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Alfonso Cuarón Sets His Sights on a Major Oscar Record

Despite waves of critical adulation in the wake of its Venice Film Festival premiere two months ago, Alfonso Cuarón’s latest film “Roma” — the director’s most personal work to date — admittedly has a few on-paper hurdles to clear on its way to potential Oscar glory.

First, it’s a foreign-language film; only 10 such films have landed best picture nominations in the Academy’s 90-year history, the most recent being Michael Haneke’s “Amour” six years ago. Second, it’s a Netflix film; the streaming giant is still seeking its first bid in the category, in the face of many who view it as the enemy. And figuring in the mighty actors branch, the Academy’s largest group, there are no well-known performers in the film — in fact, it’s largely populated with non-actors and newcomers.

Cuarón himself even faces a notable challenge in the cinematography race; the branch has never nominated a filmmaker who served as his or her own director of photography.

Those are the challenges, yet “Roma,” by many estimates the year’s finest film, still feels like the hearty, across-the-board contender it should be, i.e., it’s poised to shift some of the governing awards-season logic. Eight or nine nominations are well within its grasp.

But the headline is this: Alfonso Cuarón has a shot at tying Walt Disney’s all-time record for most nominations by an individual in a single year. Well, sort of (more on that in a moment).

Not only that, but while Disney pulled his 1954 haul from six separate movies, Cuarón is poised to do so for a single motion picture. That would obliterate the record of four shared by Warren Beatty (“Heaven Can Wait” and “Reds”), Alan Menken (“Beauty and the Beast”) and Joel and Ethan Coen (“No Country for Old Men”).* In fact, only one other person besides Disney has ever received more than four nominations in the same year: Francis Ford Coppola picked up three for “The Godfather Part II” and a pair for “The Conversation” in 1974.

As producer, director, screenwriter, cinematographer and editor of “Roma,” Cuarón seems assured Academy mentions for most if not all disciplines he tackled on the film.** Meanwhile, recent rules have spread the love within the foreign-language film category from merely the country represented to the director behind the work as well…at least as far as the win is concerned; as of 2014, the director’s name is etched on the Oscar statuette along with the country. Now, the Academy’s language still notes that only the country is the nominee of record, but if the winning director’s name is etched on the prize, why wouldn’t the nomination be his/hers, too? That remains a murky bit of business the Academy ought to clear up, but all told, Cuarón’s name — with an asterisk if it must — could reasonably be expected in the Oscar record books alongside a titan of the industry very shortly.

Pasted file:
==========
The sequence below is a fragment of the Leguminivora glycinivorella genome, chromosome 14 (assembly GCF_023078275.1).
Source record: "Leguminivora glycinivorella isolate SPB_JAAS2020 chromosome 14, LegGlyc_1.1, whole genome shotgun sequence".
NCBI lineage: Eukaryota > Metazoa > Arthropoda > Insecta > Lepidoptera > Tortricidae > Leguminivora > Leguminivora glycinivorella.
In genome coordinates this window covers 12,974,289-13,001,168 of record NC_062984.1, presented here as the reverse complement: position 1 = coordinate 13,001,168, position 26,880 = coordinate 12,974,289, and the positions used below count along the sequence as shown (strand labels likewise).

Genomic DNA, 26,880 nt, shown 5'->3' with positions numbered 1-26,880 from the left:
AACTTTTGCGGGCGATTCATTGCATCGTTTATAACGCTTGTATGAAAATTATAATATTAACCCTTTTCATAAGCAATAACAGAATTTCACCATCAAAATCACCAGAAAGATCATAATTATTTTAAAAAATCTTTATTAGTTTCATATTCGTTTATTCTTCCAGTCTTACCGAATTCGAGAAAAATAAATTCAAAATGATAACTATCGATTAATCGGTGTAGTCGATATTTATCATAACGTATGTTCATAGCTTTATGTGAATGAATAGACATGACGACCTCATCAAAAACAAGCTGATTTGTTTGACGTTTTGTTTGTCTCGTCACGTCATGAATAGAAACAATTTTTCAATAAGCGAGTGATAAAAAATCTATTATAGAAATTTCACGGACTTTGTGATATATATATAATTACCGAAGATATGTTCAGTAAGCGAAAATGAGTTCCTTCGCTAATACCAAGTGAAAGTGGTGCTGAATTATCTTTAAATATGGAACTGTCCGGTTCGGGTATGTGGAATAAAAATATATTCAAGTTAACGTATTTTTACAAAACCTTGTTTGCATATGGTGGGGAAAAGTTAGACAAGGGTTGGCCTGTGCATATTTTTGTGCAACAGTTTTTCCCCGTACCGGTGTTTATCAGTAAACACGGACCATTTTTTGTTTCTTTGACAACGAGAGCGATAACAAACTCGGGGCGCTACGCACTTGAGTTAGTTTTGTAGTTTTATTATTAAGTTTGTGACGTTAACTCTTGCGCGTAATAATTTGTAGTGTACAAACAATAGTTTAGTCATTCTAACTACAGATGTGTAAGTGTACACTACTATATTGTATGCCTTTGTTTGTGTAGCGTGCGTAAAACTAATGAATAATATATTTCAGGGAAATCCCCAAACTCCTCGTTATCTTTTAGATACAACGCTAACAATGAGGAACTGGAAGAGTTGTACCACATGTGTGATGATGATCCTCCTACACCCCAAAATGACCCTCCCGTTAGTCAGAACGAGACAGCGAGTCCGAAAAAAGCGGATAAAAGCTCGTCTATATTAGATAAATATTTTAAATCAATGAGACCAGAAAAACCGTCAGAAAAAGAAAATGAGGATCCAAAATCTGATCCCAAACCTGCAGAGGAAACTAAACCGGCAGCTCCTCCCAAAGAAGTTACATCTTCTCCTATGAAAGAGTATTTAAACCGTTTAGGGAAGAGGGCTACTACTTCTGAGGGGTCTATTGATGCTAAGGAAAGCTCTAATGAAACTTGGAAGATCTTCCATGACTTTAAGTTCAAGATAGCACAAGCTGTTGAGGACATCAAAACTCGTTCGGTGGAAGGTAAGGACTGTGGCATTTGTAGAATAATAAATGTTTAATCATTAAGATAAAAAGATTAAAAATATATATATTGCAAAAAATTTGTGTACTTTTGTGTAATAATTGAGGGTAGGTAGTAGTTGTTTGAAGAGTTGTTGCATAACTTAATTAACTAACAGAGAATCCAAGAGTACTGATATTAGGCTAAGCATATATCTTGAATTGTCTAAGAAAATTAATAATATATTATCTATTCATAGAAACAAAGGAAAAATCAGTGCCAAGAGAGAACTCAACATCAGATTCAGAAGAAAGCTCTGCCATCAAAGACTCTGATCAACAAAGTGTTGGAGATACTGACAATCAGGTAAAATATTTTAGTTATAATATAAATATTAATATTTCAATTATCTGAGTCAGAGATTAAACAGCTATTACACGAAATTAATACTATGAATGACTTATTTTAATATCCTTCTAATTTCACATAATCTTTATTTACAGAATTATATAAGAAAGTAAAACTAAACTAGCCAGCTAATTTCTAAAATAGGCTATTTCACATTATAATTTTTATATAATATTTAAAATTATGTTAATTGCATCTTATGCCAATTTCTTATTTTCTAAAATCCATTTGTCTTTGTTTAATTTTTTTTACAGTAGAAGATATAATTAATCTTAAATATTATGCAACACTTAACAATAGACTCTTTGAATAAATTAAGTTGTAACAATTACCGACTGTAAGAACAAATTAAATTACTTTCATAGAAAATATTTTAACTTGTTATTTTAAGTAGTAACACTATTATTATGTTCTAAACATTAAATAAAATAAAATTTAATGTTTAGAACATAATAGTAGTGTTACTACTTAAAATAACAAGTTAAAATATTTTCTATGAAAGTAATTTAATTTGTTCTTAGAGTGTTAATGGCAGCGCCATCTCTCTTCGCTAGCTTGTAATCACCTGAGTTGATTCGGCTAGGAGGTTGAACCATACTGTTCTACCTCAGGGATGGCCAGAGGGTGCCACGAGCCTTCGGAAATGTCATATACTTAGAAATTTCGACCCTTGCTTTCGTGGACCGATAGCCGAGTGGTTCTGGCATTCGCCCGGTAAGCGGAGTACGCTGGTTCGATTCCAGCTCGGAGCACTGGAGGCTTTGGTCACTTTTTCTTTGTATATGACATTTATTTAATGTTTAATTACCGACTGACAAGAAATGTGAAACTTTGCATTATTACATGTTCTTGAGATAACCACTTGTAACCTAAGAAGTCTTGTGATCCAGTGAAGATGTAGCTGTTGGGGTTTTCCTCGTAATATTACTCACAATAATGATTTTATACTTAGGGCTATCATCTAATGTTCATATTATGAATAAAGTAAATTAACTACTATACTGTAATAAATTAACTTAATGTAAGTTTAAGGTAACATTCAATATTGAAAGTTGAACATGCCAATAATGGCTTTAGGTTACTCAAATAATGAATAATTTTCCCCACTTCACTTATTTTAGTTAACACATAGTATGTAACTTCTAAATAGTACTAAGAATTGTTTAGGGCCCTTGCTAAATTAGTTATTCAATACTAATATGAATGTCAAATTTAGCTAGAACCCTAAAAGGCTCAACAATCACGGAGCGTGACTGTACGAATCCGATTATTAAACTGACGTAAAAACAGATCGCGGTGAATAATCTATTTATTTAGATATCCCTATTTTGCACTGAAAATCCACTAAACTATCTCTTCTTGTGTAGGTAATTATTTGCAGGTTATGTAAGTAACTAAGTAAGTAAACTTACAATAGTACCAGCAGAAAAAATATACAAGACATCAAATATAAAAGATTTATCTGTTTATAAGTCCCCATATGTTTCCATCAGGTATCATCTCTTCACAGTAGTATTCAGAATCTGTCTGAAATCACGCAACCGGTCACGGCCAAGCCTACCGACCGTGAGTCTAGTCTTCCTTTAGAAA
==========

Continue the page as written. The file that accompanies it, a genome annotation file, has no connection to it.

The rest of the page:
And if indeed the cinematographers let him onto the field of play (it would be an asinine snub), he could quickly become the odds-on favorite there. After winning directing and film editing Oscars for “Gravity” five years ago, adding a cinematography prize to the mantle would add the exclamation point: He’s one of the most accomplished filmmakers working today, hitting milestones few are likely to reach.

The season only just got started, so who knows what fate awaits Cuarón and his film. But the possibilities sure are eye-popping at the outset.

For more on “Roma,” read Variety’s cover story on Cuarón and the childhood memories that shaped the project.

*Orson Welles was nominated in three categories for “Citizen Kane.” The film’s best picture nomination officially went to distributor Mercury at a time before producers were recognized on the ballot.

**Not to be left out of this general conversation is Bradley Cooper. As producer, director, writer and star of “A Star Is Born,” he has an angle on four nominations for the same movie this year. He would have had a shot at a fifth, but it appears Warner Bros. has opted out of submitting any of the original songs he co-wrote with Lukas Nelson for the film, pooling resources around “Shallow,” “Always Remember Us This Way” and “I’ll Never Love Again” instead.

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